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Canada’s new government must
show it cares about urban issues

Originally published by The Toronto Star

2 February 2006: For most advocates for Canada's big cities, the 2006 general election failed to turn out as they had hoped. That is because the victorious Conservatives under leader Stephen Harper are rightly regarded as being the least sympathetic of the three national parties to the needs of large urban areas. And for Harper and the Conservatives, the fact that voters in Canada’s three biggest cities - Toronto, Montreal and Vancouver - rejected every Tory candidate who dared to run within their boundaries, is a clear sign that the incoming government has much work to do in order to convince urban dwellers that it truly does care about their unique issues.

The electoral outcome, which produced a stark rural-urban split for the Conservatives, leaves in doubt the hopes for a "new deal for cities" that was championed by big-city mayors, the Liberals and the New Democratic Party. That is why mayors from Halifax to Victoria are already urging Harper not to ignore the demands from big municipalities - the same ones that failed to deliver any support on election day.

Such neglect would be profoundly counterproductive. It is in no one's interest to turn big cities into yet another Canadian "solitude."

Toronto, Montreal and Vancouver are engines of economic growth. They shelter most of this country's immigrants, are centres of research and innovation and serve as key gateways to Canada. They also face stiff challenges, including having to deal with massive public transit systems, high levels of homelessness and severe demands on their infrastructure.

But if Canada's big cities are to thrive, they need understanding and support from Harper. Conversely, if Harper entertains serious hope of ever forming a majority government, he needs the support of big-city voters.

That mutual dependence opens a route to real progress on a "new deal."

Although Toronto, Vancouver and Montreal have distinctive needs, their mayors are united in seeking a share of income tax or sales-related taxes. Such revenue sources have the advantage of growing in step with the economy. Toronto, in particular, faces a CAN$532 million shortfall this year. Harper has already committed to dropping the goods and services tax to 5 per cent from 7 per cent. Possibly one of those two percentage points could be designated specifically for cities.

Harper also promised during the campaign to abide by the Liberal government's agreement to share gasoline taxes with municipalities. But he has not followed through with commitments to fund public transit systems. Instead, Harper's priority appears to be highway and road construction. While building and maintaining roads is obviously a good idea, money is also desperately needed to maintain and extend transit systems that are fundamental to the efficient running of big cities.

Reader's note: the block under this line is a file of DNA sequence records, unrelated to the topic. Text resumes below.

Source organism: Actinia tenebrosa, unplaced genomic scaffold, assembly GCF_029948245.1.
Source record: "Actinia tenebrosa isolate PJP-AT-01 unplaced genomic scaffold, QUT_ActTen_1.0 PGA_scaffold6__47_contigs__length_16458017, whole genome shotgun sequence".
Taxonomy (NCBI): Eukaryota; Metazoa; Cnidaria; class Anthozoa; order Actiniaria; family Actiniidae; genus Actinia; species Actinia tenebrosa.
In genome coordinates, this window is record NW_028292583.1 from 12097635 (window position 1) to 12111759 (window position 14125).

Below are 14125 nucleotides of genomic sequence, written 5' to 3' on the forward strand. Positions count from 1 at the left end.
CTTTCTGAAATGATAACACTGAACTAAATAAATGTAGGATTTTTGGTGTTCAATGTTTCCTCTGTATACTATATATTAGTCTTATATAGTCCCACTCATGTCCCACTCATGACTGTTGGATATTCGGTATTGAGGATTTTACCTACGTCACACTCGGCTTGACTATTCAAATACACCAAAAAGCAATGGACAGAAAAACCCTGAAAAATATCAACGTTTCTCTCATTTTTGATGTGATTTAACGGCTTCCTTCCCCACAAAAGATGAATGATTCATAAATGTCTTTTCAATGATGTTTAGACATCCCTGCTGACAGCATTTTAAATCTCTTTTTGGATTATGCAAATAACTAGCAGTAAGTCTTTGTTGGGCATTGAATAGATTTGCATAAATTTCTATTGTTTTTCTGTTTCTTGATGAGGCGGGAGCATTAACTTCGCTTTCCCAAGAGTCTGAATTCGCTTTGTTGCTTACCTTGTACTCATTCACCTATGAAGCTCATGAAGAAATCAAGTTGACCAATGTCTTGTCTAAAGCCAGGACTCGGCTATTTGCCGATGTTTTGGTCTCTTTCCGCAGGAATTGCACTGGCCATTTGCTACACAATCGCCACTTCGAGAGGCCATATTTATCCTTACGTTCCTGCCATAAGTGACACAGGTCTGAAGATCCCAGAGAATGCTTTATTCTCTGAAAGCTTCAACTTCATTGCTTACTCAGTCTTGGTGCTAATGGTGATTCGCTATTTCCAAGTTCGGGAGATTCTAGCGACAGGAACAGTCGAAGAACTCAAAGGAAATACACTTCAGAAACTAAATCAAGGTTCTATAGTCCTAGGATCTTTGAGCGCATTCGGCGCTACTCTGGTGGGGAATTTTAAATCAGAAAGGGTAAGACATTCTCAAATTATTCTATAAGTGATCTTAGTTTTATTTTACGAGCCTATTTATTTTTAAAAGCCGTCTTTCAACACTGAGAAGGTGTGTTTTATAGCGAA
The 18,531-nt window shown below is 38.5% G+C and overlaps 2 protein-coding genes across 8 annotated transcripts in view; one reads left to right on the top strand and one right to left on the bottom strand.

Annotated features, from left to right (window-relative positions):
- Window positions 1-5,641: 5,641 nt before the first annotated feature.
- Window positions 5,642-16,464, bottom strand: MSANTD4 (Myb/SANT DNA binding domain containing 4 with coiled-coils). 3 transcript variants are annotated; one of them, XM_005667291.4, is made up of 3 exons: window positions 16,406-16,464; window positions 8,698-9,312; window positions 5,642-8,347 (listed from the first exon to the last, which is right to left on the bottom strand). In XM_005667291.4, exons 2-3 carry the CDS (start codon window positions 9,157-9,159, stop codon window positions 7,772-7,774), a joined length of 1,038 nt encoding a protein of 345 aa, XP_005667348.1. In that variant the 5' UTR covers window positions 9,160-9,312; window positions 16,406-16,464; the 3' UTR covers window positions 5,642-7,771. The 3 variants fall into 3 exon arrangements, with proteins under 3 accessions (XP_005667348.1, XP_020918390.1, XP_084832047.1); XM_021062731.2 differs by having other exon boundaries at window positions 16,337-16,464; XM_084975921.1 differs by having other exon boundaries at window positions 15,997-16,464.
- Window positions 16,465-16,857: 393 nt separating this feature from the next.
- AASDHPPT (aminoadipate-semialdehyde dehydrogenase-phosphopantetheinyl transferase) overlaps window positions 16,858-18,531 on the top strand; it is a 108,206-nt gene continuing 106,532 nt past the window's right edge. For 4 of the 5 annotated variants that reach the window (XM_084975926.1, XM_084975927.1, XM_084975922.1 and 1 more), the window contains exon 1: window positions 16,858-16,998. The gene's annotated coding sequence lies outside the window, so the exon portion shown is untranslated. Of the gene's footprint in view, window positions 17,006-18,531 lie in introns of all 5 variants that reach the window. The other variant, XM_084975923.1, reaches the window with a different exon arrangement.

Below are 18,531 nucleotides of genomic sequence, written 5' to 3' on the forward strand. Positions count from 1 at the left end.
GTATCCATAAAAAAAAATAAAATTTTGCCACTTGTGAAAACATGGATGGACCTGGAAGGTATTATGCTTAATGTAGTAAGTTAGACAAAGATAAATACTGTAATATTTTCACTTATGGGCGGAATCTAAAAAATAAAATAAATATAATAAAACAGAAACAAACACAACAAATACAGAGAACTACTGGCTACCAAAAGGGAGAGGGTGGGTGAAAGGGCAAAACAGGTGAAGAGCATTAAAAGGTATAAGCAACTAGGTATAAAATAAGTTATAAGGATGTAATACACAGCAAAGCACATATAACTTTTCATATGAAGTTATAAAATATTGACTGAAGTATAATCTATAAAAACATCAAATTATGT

In addition, a Conservative government would do well to approve more funding for affordable housing, especially a planned new community at Regent Park in downtown Toronto, which needs federal money for the next stage of a massive redevelopment. And Harper could earn the gratitude of Canada's largest city by eliminating the controversy-plagued Toronto Port Authority and turning its functions over to the municipality.

Because there will be no cabinet minister from Canada's three largest cities, as well as other large urban centres such as Halifax, Hamilton and Victoria, more indirect routes must be sought to influence Tory policy.

To that end, big-city mayors are wisely working together in a common front. They will need help. For instance, Toronto is well-served by a business class, led by the Toronto Board of Trade, that fully appreciates the importance of a new deal for big cities. And former city councillor Jack Layton, now head of the New Democratic Party, with 29 federal seats, could prove a useful ally. So too could John Tory, leader of the Conservatives at Queen's Park and a former candidate for Toronto mayor.

There is much to gain — for Harper and cities — through a progressive urban agenda. Canada's new government would be wise to heed that fact.


Canada's Conservative Prime Minister Stephen Harper


Introducing
Stephen Harper

Stephen Joseph Harper, leader of the Conservative Party of Canada, will be sworn in as the country’s 22nd Prime Minister on 6 February 2006. Harper has been the Member of Parliament for Calgary Southwest, Alberta, since 2002, having previously served as the MP for Calgary West from 1993 to 1997.

As one of the founding members of the Reform Party, he ended his first stint as an MP to head the National Citizens Coalition. After the ousting of leader Stockwell Day in 2002, Harper became leader of the Canadian Alliance and returned to Parliament. In 2003, he successfully reached an agreement with Progressive Conservative leader Peter MacKay to merge the Canadian Alliance with the Progressive Conservatives to form the Conservative Party of Canada.

He was elected as the new party's first leader in March 2004. He led the Conservatives to a minority government in the January 2006 federal election.